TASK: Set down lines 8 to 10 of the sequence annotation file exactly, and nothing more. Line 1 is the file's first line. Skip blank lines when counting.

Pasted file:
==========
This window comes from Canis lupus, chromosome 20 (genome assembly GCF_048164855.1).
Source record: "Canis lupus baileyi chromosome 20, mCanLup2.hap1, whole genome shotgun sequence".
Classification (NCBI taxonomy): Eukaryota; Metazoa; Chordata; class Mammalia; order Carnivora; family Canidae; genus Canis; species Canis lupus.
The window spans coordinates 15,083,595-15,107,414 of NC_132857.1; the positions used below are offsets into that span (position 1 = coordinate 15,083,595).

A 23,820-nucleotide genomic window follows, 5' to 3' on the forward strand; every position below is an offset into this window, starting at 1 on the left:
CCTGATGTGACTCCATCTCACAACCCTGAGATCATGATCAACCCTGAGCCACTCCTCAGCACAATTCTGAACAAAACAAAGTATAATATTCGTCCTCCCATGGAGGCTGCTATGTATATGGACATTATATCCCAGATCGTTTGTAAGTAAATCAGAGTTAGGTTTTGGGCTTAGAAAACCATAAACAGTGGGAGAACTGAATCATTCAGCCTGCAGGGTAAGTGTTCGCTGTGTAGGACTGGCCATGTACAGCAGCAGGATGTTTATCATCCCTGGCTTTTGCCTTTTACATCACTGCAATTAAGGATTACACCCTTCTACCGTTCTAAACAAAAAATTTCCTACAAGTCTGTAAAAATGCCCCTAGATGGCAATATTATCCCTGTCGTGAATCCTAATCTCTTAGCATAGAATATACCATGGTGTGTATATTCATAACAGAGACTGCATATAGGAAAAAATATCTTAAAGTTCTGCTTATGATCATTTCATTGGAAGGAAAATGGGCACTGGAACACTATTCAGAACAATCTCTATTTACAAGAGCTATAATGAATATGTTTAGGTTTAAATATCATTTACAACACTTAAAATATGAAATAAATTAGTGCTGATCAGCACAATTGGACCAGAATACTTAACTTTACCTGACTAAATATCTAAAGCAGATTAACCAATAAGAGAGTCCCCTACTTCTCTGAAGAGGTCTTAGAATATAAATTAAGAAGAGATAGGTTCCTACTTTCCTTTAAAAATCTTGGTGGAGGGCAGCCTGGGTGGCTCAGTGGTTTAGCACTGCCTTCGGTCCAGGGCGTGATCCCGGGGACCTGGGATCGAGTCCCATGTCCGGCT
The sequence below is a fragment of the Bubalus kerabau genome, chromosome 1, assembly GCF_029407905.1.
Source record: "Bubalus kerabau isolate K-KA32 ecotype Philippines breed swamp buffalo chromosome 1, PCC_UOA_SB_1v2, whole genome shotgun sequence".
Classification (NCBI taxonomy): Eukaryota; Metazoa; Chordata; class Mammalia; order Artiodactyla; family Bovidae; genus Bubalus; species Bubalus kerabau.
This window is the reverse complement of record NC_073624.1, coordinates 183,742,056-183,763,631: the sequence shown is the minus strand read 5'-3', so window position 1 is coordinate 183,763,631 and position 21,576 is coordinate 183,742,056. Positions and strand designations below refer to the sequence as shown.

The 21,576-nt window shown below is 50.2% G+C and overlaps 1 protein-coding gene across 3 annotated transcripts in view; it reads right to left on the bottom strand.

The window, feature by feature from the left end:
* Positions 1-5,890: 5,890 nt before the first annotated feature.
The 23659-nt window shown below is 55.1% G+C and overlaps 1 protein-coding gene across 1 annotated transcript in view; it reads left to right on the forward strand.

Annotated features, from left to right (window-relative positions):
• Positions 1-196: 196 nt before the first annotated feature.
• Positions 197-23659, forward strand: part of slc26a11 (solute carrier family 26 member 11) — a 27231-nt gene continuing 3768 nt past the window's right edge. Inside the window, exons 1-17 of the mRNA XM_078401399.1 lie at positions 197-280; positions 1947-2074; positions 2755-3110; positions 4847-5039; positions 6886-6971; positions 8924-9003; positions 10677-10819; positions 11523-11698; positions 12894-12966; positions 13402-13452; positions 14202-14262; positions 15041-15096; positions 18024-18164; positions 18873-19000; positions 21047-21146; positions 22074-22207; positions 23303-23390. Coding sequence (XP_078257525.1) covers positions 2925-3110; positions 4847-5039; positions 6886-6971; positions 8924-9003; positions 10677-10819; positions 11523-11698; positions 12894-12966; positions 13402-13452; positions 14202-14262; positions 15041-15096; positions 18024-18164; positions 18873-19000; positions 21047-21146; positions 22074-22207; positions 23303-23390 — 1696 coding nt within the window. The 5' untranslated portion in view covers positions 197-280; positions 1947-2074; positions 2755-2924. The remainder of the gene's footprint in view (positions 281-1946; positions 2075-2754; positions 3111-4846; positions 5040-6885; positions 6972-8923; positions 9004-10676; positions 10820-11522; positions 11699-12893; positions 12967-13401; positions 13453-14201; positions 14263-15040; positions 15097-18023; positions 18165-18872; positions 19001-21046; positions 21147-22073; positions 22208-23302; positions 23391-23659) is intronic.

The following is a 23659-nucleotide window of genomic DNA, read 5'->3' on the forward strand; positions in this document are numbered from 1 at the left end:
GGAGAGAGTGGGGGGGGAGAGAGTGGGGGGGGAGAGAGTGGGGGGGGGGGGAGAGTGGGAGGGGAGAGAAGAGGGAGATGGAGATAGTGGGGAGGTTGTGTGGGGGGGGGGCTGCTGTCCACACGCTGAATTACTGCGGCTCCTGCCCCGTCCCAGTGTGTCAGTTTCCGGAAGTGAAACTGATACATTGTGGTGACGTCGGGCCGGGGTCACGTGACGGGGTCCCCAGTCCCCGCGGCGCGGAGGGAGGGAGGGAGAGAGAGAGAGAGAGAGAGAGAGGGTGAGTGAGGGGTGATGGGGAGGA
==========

Source record: "Bubalus kerabau isolate K-KA32 ecotype Philippines breed swamp buffalo chromosome 1, PCC_UOA_SB_1v2, whole genome shotgun sequence".
Classification (NCBI taxonomy): Eukaryota; Metazoa; Chordata; class Mammalia; order Artiodactyla; family Bovidae; genus Bubalus; species Bubalus kerabau.
This window is the reverse complement of record NC_073624.1, coordinates 183,742,056-183,763,631: the sequence shown is the minus strand read 5'-3', so window position 1 is coordinate 183,763,631 and position 21,576 is coordinate 183,742,056. Positions and strand designations below refer to the sequence as shown.